• The various is_power functions show a variety of approaches for testing whether an integer is an exact power of 2. How do each of these work?
  • After reviewing the C code, talk it over with your partner and make some predictions about the relative performance of the two_to_power and is_power functions.
  • Now let's do some counting. First use objdump or gdb disassemble to get the assembly for each function and count instructions. This is the static count. In what situations is it expected that the static count will match the dynamic count?
  • Use callgrind to get the dynamic counts. The toggle-collect option in the command below tells callgrind to only count instructions within functions whose name includes power, so as to focus on the functions of interest:

    valgrind --tool=callgrind --toggle-collect='*power*' ./trials
    
  • Use callgrind_annotate to break down instruction counts per function/line.

    callgrind_annotate --auto=yes callgrind.out.pid
    

    When invoked with the --auto=yes option, the annotator displays the original C source file, and annotates each line with the number of assembly instructions executed on its behalf. You can identify performance bottlenecks by scanning the annotated result to find those lines with large counts. A larger count means the line was executed more times and/or it corresponds to many assembly instructions. These are the program's "hot spots". A lot of instructions are being executed in these sections and these are the passages to streamline to improve performance.

  • Compare the counts for the various two_to_power functions. The bitwise version is untouchably fast (just a few instructions!). How much more work is involved in the other options? Did this surprise you?

  • Compare the counts for the is_power functions. The bitwise approach is out in front, but the switch and popcount versions are not far behind. Which version is bringing up the rear?

Note: you may see counts of instructions executed to set up and call a function, and counts of instructions for when the function is actually executing. For example, in the example output below, callgrind is telling us there are 9000 instructions executed to set up and call find_min. This doesn't include the actual execution of the function - just the setup and calling of it.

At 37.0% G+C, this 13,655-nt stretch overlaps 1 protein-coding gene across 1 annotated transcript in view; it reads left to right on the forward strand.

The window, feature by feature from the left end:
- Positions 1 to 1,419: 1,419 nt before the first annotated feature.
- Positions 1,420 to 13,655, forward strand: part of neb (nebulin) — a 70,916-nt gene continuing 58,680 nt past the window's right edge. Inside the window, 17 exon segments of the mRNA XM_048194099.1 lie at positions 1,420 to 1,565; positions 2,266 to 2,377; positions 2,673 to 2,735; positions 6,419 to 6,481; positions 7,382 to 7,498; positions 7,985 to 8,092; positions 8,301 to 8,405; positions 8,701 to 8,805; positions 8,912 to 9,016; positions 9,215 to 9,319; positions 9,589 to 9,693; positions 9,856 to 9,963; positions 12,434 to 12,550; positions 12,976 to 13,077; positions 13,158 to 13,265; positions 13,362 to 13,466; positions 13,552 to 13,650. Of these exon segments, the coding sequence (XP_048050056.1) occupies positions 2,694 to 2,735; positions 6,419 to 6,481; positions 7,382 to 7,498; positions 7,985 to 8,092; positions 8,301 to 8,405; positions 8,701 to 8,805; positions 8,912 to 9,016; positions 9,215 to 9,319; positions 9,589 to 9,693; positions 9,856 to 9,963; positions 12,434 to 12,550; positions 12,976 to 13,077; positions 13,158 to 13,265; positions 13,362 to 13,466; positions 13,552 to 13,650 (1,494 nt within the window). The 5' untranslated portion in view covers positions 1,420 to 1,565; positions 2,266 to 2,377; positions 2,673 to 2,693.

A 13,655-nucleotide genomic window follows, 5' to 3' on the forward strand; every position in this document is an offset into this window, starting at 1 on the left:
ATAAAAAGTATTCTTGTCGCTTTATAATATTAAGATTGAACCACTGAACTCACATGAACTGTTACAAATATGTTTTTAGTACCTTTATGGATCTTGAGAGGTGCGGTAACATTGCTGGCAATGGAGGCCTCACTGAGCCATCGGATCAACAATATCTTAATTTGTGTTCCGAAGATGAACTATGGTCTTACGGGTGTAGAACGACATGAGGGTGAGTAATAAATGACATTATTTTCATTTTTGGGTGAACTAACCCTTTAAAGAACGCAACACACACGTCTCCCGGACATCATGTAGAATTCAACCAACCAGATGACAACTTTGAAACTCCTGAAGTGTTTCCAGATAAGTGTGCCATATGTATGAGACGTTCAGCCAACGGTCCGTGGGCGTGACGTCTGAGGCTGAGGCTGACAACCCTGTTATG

4,005      for (int i = 0; i < n; i++) {
9,000          int min = find_min(arr, i, n - 1);

Separately, callgrind annotates the actual function's code to tell us the number of instructions executed when that function is running:

            . int find_min(int arr[], int start, int stop)
        3,000  {
        2,000      int min = start;
    2,005,000      for(int i = start + 1; i <= stop; i++)
    4,995,000          if (arr[i] < arr[min])
        6,178              min = i;
        1,000      return min;
        2,000  }

This output shows us the number of instructions spent executing the find_min function (but not the number of instructions spent setting up and calling it from other functions).

In summary, re-implementing functionality already present in the C library is generally not a good idea. The library routines are already written, tested, debugged, and aggressively optimized -- what's not to like? However, you do need to take care to choose the right tool for the job. Knowing the cost/benefit of the library functions and being knowledgeable of the compiler's optimizing capabilities will allow you better focus your attention on passages that require human intervention and not bother where the library functions and gcc can work their magic on your behalf. You should never use a floating point math function to do what could have been a simple integer or bitwise operation!

Try your hand at this quiz on what gcc can/will optimize -- fun and informative!

3) Copying Data

The copy program explores the relative cost of different means of copying a large array. The total amount of data copied is constant, but changing how much work is done per iteration and number of iterations can have a profound impact on performance. The program experiments with a variety of methods: chunk-by-chunk in a loop, a memcpy in a loop, or a single call to memcpy or memmove for the entire block.

  • Review the C code in copy.c, talk it over with your partner and make some predictions about the relative performance of the different copying functions.

  • Run under callgrind and annotate the output:

    valgrind --tool=callgrind --toggle-collect='copy*' ./copy 
    callgrind_annotate --auto=yes callgrind.out.pid
    
  • Look at the instruction counts for the char, int, and long loops. About how many fewer instructions is copying by ints instead of chars? By longs instead of ints? Copying a larger chunk demonstrates the value of "loop unrolling" to amortize the loop overhead by doing more work in each iteration and iterating fewer times.